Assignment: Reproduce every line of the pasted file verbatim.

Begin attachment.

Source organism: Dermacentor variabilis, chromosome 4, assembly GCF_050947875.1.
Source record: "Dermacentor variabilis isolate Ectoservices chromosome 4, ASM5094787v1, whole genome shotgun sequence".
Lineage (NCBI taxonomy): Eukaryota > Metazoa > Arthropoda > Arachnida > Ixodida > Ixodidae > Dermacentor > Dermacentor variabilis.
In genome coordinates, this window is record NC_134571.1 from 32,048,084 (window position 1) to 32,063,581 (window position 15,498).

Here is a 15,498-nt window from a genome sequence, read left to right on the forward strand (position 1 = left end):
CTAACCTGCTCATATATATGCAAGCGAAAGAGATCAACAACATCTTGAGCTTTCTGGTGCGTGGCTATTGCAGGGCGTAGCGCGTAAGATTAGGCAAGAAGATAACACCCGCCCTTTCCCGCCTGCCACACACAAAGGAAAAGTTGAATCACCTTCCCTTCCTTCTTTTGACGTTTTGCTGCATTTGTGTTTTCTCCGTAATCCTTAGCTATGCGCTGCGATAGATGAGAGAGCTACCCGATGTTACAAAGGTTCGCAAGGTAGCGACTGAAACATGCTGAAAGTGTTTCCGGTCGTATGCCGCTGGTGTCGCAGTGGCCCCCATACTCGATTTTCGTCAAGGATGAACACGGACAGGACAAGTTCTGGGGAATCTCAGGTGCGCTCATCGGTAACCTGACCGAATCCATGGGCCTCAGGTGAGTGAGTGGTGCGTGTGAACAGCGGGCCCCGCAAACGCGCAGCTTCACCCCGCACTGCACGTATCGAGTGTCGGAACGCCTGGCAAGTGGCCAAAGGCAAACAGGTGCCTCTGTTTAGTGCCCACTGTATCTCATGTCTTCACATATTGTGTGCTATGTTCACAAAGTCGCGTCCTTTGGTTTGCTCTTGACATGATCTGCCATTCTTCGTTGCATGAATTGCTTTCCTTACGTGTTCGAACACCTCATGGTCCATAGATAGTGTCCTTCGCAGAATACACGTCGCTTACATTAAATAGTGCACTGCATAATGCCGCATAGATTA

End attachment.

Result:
Source organism: Dermacentor variabilis, chromosome 4, assembly GCF_050947875.1.
Source record: "Dermacentor variabilis isolate Ectoservices chromosome 4, ASM5094787v1, whole genome shotgun sequence".
Lineage (NCBI taxonomy): Eukaryota > Metazoa > Arthropoda > Arachnida > Ixodida > Ixodidae > Dermacentor > Dermacentor variabilis.
In genome coordinates, this window is record NC_134571.1 from 32,048,084 (window position 1) to 32,063,581 (window position 15,498).

Here is a 15,498-nt window from a genome sequence, read left to right on the forward strand (position 1 = left end):
CTAACCTGCTCATATATATGCAAGCGAAAGAGATCAACAACATCTTGAGCTTTCTGGTGCGTGGCTATTGCAGGGCGTAGCGCGTAAGATTAGGCAAGAAGATAACACCCGCCCTTTCCCGCCTGCCACACACAAAGGAAAAGTTGAATCACCTTCCCTTCCTTCTTTTGACGTTTTGCTGCATTTGTGTTTTCTCCGTAATCCTTAGCTATGCGCTGCGATAGATGAGAGAGCTACCCGATGTTACAAAGGTTCGCAAGGTAGCGACTGAAACATGCTGAAAGTGTTTCCGGTCGTATGCCGCTGGTGTCGCAGTGGCCCCCATACTCGATTTTCGTCAAGGATGAACACGGACAGGACAAGTTCTGGGGAATCTCAGGTGCGCTCATCGGTAACCTGACCGAATCCATGGGCCTCAGGTGAGTGAGTGGTGCGTGTGAACAGCGGGCCCCGCAAACGCGCAGCTTCACCCCGCACTGCACGTATCGAGTGTCGGAACGCCTGGCAAGTGGCCAAAGGCAAACAGGTGCCTCTGTTTAGTGCCCACTGTATCTCATGTCTTCACATATTGTGTGCTATGTTCACAAAGTCGCGTCCTTTGGTTTGCTCTTGACATGATCTGCCATTCTTCGTTGCATGAATTGCTTTCCTTACGTGTTCGAACACCTCATGGTCCATAGATAGTGTCCTTCGCAGAATACACGTCGCTTACATTAAATAGTGCACTGCATAATGCCGCATAGATTA